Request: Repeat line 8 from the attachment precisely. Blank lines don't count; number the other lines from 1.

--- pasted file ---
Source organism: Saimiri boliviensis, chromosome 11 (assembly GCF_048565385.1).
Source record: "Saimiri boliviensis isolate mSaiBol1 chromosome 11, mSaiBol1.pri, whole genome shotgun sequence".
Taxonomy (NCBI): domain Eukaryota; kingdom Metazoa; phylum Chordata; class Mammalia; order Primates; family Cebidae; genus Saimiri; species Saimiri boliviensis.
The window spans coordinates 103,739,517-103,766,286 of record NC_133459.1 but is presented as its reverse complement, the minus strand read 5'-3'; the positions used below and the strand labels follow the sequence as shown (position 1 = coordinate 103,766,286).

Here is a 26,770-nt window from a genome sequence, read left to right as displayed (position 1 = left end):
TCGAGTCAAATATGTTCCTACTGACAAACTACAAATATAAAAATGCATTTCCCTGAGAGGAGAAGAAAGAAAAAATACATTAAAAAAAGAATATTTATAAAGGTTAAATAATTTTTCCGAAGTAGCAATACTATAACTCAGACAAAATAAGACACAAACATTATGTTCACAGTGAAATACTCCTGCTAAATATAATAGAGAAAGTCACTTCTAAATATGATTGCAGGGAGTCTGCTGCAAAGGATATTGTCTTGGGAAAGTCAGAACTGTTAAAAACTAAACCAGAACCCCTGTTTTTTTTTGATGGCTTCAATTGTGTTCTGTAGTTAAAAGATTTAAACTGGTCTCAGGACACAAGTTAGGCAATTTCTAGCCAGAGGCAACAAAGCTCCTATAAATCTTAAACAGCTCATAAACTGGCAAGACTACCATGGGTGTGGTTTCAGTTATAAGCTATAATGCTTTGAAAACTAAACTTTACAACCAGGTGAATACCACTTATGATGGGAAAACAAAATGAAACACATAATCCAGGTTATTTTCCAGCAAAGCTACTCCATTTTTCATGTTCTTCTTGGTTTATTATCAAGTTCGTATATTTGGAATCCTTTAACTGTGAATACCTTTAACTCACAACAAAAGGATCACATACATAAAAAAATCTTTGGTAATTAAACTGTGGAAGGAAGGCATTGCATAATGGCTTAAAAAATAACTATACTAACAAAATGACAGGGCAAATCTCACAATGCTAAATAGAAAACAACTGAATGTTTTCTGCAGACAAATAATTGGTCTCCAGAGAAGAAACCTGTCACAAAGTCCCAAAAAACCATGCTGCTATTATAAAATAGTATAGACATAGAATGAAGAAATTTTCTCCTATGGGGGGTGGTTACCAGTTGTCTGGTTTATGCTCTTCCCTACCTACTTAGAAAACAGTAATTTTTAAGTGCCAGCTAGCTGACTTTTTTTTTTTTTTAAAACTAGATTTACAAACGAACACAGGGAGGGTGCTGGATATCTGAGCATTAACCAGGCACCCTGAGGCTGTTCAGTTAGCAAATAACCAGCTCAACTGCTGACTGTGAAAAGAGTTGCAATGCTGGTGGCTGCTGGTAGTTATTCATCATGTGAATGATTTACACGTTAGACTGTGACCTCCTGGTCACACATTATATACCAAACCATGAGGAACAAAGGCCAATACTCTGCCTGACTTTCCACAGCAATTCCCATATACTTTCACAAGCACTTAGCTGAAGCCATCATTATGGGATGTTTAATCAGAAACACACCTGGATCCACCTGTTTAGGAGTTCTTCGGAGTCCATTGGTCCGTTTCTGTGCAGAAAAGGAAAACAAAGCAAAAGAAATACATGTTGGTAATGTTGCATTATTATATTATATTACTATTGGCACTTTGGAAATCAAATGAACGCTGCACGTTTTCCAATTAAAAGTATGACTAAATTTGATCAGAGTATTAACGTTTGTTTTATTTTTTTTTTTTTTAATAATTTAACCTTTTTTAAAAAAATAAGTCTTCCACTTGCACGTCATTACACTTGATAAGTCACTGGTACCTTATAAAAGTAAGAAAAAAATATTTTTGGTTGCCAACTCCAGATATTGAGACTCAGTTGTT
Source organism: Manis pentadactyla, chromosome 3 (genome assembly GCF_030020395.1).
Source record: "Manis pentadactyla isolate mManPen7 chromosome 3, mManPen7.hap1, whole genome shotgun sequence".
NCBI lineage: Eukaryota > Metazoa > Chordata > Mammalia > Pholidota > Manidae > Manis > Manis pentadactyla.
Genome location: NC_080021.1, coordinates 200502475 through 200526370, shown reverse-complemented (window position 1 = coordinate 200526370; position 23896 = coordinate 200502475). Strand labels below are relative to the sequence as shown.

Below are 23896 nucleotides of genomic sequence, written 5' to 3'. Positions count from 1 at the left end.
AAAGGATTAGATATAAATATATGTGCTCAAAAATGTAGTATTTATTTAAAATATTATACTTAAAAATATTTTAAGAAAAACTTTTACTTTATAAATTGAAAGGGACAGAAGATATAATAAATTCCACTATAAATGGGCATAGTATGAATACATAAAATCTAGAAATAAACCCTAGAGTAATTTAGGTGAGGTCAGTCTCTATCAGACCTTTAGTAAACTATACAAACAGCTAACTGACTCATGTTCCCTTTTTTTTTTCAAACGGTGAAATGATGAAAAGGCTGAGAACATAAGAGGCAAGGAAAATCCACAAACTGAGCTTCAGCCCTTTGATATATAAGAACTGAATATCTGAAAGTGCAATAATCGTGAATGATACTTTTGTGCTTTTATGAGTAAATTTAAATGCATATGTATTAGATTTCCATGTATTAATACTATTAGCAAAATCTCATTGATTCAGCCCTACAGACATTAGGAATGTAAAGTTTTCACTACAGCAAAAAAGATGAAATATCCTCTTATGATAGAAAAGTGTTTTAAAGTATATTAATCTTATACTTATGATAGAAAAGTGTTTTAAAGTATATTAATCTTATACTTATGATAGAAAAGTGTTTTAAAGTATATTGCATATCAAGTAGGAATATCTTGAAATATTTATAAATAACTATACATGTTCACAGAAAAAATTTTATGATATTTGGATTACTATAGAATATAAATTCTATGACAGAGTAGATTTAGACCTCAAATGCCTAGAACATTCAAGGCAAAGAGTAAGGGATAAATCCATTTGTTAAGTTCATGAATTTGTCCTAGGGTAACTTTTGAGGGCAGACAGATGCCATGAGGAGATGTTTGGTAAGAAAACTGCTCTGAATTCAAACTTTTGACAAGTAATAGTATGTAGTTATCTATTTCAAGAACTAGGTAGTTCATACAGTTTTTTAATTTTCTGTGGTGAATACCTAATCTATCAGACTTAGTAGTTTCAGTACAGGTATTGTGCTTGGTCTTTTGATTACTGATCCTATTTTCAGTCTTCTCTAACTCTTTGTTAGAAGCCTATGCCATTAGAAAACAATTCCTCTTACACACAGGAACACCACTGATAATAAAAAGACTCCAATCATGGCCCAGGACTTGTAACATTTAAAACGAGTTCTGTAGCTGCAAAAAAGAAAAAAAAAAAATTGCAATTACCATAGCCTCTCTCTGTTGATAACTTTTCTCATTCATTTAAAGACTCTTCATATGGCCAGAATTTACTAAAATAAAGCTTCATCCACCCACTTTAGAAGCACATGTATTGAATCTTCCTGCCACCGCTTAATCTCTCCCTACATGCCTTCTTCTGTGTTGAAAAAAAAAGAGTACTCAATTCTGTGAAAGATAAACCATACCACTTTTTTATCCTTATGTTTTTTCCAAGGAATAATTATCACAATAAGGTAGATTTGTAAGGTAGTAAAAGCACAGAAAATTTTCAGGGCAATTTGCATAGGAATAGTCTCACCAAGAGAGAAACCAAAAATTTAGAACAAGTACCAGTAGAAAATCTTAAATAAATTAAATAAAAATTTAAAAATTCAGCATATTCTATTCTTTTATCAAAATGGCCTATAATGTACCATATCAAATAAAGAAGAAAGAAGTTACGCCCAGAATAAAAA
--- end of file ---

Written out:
Source record: "Manis pentadactyla isolate mManPen7 chromosome 3, mManPen7.hap1, whole genome shotgun sequence".